In a story about animals ingesting fermented foods, the BBC turns for comment to Samuel Gochman ’18, whose team experimented by offering a choice of alcoholic liquids to aye-ayes, which seemed happier with the higher alcohol concentrations.
Professors Brendan Nyhan, John Carey, and colleagues in the group Bright Line Watch surveyed 1,571 political scientists and concluded that the health of democracy in the U.S. is “strong, but showing some cracks,” writes the Times.
A study by Associate Professor of Economics Ethan Lewis and colleagues looked into whether the 1960s expulsion of Mexican braceros temporarily in the U.S. was successful in raising American wages. It was not successful, the study found.
Susan Dunklee ’08 became the first American woman to capture an individual medal at an Olympics or world's event when she took silver in the women’s 12.5-kilometer race in Hochfilzen, Austria, on Sunday. Dunklee missed gold by 4.6 seconds.
A Dartmouth Institute for Health Policy and Clinical Practice program is helping health care professionals learn to spot those patients who are at risk of abusing drugs, as well as those who may already be doing so.
Geisel’s Margaret Karagas says soaking rice and cooking it with extra water is a smart arsenic-reducing strategy for consumers, but finding ways to keep arsenic out of rice and other food products in the first place is also important.
Daniel Benjamin, director of the John Sloan Dickey Center for International Understanding, has called for a 911 Commission-style investigation into what links President Trump “may or may not have to Russia,” reports The Independent.
“Just as Chinese revisionism alarms Washington, the United States’ posture stokes fear in Beijing and beyond. As Trump begins his presidency, he would do well to understand this fear,” writes Associate Professor Jennifer Lind.
Dartmouth joined Harvard, Yale, Stanford, and 13 other colleges and universities in filing a legal brief in a New York federal court Monday in opposition to the Trump administration’s immigration order, reports NHPR.
“Sometime soon jihadists will likely carry out a terrorist attack against the U.S.,” writes Dartmouth’s Daniel Benjamin. How the administration reacts “will have a profound effect not just on national security but on the national psyche.”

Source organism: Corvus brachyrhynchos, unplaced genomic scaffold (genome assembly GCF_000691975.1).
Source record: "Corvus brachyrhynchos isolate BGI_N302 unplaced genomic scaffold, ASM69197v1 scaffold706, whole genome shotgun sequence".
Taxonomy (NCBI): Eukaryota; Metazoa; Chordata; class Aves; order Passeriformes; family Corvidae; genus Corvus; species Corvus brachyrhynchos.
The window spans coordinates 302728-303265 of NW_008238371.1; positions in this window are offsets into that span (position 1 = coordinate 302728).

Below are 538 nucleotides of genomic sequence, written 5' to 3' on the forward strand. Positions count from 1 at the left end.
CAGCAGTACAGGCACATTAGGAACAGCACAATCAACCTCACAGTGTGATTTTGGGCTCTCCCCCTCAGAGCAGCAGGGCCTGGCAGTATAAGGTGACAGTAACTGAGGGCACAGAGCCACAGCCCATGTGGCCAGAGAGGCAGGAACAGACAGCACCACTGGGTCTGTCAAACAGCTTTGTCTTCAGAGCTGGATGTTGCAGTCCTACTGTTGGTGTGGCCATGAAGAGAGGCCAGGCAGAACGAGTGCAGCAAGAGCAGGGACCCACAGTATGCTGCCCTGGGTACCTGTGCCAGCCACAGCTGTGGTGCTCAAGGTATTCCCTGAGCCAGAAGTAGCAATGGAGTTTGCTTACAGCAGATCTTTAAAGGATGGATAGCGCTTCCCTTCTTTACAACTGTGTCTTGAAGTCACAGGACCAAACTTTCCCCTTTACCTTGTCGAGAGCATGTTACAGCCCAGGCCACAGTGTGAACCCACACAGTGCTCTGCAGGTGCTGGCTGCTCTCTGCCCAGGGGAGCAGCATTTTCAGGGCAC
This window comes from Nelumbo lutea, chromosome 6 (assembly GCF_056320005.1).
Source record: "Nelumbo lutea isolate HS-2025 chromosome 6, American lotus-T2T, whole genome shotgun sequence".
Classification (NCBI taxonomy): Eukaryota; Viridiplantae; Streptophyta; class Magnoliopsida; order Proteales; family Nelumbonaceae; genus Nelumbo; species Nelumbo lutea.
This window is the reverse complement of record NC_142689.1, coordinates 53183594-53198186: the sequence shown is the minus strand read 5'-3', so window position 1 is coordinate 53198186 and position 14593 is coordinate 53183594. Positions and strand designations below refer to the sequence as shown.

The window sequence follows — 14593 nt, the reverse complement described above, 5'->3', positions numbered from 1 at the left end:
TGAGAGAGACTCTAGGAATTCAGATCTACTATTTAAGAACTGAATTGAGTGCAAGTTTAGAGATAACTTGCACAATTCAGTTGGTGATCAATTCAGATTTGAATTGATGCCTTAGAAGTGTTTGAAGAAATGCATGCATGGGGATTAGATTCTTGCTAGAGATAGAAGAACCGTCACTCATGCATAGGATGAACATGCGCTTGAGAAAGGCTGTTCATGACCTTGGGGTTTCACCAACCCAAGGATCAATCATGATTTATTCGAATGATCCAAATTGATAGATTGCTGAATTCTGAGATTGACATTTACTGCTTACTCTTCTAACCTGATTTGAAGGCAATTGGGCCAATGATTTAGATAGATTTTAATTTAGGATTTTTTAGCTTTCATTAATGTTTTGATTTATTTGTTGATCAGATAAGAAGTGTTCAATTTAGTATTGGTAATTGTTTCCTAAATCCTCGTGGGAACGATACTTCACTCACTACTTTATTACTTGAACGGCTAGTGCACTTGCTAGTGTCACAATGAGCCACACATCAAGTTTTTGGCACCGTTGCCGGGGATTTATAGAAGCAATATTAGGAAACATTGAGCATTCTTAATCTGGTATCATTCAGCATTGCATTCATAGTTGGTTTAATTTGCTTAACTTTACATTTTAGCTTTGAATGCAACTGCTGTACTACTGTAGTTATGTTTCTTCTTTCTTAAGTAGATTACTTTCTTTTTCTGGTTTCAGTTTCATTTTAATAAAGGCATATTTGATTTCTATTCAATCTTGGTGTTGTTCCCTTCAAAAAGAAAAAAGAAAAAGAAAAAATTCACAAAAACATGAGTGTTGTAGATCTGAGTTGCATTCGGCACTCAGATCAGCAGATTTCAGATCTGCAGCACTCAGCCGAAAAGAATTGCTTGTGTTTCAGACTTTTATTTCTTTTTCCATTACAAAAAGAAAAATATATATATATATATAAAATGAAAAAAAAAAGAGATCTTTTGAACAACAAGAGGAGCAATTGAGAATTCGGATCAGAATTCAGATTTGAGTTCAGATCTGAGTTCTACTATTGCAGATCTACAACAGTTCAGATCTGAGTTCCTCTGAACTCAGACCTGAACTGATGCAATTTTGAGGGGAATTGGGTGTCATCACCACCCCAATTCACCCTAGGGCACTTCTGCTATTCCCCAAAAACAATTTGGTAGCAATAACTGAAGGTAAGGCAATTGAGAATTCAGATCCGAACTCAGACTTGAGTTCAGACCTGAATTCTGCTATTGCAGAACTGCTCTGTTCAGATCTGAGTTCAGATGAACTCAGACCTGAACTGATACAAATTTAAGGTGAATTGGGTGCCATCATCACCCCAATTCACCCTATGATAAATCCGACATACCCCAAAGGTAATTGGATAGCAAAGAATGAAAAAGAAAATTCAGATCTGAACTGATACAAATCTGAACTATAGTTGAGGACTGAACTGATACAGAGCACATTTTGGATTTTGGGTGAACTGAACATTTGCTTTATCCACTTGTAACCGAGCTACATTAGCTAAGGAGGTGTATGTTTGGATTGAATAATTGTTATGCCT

The exclusion of farm workers from Mexico “failed to raise wages or substantially raise employment for domestic workers in the sector,” write Dartmouth’s Ethan Lewis and co-authors of a study that looked at the so-called “bracero program.”
A popular course at the Geisel School of Medicine mixes students from the medical school and the business school in “an environment where they work together and learn from each other,” Dartmouth’s Michael Zubkoff tells AAMCNews.
Dartmouth is among the top 10 U.S. colleges “for both educational value and access to a variety of outdoor excursions,” writes the magazine, noting that the Dartmouth Outing Club is the “oldest and largest such club in the country.”
Help Net Security’s reviewer says in his book The Internet of Risky Things, Professor of Computer Science Sean Smith “aims to make his readers be aware of the possible problems we can expect to encounter, and think about solutions.”
Trump’s executive order on immigration has, among other things, unsettled American Muslims and given ISIS propagandists “a windfall to work with—which they are exulting about,” says Dartmouth’s Daniel Benjamin in a TIME opinion piece.
Nearly 50 universities, including Dartmouth and the rest of the Ivy League, have called on President Trump to “rectify or rescind” his executive order preventing people from seven countries from entering the U.S., reports the Post.
In an NPR story about Trump nominee Tom Price and his take on cancer screenings, Dartmouth’s H. Gilbert Welch says, “The dirty underbelly of screening is that it’s a great way to get more patients. The financial underpinnings are huge.”
Fossum and fellow engineers received the world’s top engineering prize for creating digital imaging sensors. The prize celebrates engineering innovations that have been of “global benefit to humanity,” reports TIME.
“Consumers will pay the higher price and I think that’s ultimately where most of the taxes are going to come from,” says Professor Douglas Irwin in an Atlantic story about how a border wall between the U.S. and Mexico would be funded.
“The main lesson is that you have to worry about what other countries do. Countries will retaliate,” says Professor Douglas Irwin in a Guardian story about America’s approach to trade, now and in the past.